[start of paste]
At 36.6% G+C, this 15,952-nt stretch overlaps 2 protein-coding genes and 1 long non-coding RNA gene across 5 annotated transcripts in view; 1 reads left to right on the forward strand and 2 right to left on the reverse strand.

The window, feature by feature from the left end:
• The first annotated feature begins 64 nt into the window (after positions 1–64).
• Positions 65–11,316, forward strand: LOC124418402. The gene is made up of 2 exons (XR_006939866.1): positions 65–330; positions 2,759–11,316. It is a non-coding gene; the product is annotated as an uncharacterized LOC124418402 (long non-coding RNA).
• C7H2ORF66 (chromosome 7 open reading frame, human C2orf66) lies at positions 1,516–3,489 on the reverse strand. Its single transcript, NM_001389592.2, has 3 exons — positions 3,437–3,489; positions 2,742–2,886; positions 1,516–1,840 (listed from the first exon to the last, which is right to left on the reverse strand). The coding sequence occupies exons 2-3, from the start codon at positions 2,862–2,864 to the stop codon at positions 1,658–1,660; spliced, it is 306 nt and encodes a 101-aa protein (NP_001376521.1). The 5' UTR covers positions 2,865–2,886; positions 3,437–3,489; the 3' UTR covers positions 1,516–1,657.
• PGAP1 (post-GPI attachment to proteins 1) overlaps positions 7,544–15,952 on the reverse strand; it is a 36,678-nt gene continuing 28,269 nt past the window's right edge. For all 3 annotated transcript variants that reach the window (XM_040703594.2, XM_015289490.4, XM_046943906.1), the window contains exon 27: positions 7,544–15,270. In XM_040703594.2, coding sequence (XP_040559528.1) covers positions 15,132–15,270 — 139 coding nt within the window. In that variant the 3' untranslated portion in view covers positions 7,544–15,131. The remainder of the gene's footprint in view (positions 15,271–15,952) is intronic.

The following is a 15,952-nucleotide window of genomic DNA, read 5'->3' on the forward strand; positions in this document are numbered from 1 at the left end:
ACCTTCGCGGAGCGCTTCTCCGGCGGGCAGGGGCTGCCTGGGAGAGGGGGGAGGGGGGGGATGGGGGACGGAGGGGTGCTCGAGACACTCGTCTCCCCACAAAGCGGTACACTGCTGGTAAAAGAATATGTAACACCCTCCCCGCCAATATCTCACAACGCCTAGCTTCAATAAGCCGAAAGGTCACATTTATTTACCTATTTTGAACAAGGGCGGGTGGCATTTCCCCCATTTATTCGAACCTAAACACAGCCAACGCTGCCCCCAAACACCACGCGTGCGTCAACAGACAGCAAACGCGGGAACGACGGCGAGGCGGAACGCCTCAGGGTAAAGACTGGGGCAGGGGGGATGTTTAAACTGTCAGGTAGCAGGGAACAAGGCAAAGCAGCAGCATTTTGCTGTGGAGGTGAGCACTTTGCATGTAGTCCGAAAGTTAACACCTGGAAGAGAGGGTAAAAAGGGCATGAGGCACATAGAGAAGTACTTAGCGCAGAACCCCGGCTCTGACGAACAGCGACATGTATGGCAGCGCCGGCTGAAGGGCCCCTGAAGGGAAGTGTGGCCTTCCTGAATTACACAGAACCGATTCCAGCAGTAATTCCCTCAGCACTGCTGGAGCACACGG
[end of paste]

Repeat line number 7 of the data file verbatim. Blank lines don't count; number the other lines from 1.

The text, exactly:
The following is a 15,952-nucleotide window of genomic DNA, read 5'->3' on the forward strand; positions in this document are numbered from 1 at the left end: